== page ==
What Causes Alzheimer's Disease?

Reviewed by: HU Medical Review Board | Last reviewed: June 2019 | Last updated: November 2019

It is thought that a variety of factors are involved in the development of Alzheimer’s disease and how it progresses. For the majority of people, there is no one known definitive cause of Alzheimer’s disease; there are various risk factors that may influence the development and course. In many instances, it is thought to be a combination of genetic, lifestyle, and environmental factors.1


Older age is the main risk factor for developing Alzheimer’s disease, and it is thought that age-related changes in the brain can negatively affect nerve cells, leading to damage that may cause Alzheimer’s disease.1 This can include shrinking of certain areas of the brain, inflammation of brain matter, production of free radicals which harm brain cells, and cell breakdown.1 Neurons get damaged, communication pathways between cells are impaired, and brain cells eventually die.


Both types of Alzheimer’s – late-onset (diagnosed in mid-60s) and early-onset (diagnosed between one’s 30s and 60s) – have a genetic component to them.1 The majority of diagnoses are late-onset Alzheimer’s disease. While there is not one specific gene that is the single cause of late-onset Alzheimer’s disease, having one of three forms of the APOE gene on chromosome 19: APOE2, APOE3 or APOE4. If you have two copies of APOE4, your risk of getting Alzheimer’s disease increases about 10 times.1 That being said, having this form of the APOE gene does not necessarily mean you definitely will develop the disease; it is merely a risk factor.

Some individuals with early-onset Alzheimer’s disease have a type called early-onset familial Alzheimer’s disease (FAD).1 This is often caused by an inherited change in one of three genes. Less than 1 percent of Alzheimer’s disease is caused by mutations in these genes. These genes are 1) APP which makes a protein called amyloid precursor protein, 2) PSEN1, which encodes for a protein called Presenilin 1 and 3) PSEN2, which encodes for a protein called Presenilin 2.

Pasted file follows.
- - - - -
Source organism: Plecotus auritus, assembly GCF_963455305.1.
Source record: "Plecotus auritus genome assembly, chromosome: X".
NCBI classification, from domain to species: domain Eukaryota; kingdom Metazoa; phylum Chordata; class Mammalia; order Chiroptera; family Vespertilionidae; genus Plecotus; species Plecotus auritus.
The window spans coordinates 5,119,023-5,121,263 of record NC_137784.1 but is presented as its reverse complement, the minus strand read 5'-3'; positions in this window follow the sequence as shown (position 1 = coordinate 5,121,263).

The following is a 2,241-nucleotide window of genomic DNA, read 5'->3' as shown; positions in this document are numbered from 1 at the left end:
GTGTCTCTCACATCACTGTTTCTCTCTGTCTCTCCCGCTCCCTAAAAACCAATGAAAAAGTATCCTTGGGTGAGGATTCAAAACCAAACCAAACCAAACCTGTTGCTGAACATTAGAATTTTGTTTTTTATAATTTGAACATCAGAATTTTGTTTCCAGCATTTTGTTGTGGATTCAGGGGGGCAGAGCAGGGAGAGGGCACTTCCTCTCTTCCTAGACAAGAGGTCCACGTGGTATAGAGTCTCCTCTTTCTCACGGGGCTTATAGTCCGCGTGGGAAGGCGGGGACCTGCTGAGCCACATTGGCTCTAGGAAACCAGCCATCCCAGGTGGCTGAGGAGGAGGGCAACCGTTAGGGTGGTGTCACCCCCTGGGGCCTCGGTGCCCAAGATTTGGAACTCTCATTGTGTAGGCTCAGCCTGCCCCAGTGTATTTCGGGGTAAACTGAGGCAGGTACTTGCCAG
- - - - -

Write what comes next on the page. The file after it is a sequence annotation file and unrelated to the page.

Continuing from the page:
All of the mutations also are involved in the cleavage of APP into smaller fragments and are part of a larger process of the development of amyloid plaques in the brain, a hallmark of Alzheimer’s disease.

Lifestyle and environmental factors

There are associations between the development of Alzheimer’s disease and conditions like heart attack, stroke, high blood pressure, diabetes, and obesity. Metabolic syndrome, characterized by high blood pressure, excess body fat around the waist, high cholesterol, and high blood sugar, has been found to be associated with the development of Alzheimer’s disease and cognitive decline.2 More research needs to be done, but lifestyle and environmental factors are potential causes and risk factors that can be modified. Talk with your doctor about your cardiovascular health and metabolic health, and what you can do to minimize your risk of disease. Things like a healthy diet, regular exercise, and keeping your blood pressure, blood sugars, and cholesterol in check can all help keep your body and mind healthy and reduce your risk of Alzheimer’s disease.

While there is no known definite cause of Alzheimer’s disease, research is being done to narrow down possible pathways of causation. Knowing risk factors and how all possible causes may work together to cause disease can help providers and patients work to stay as healthy as possible. If you’re worried about genetic components to Alzheimer’s disease, talk with your doctor about your genetic risk, and whether genetic testing would be beneficial.

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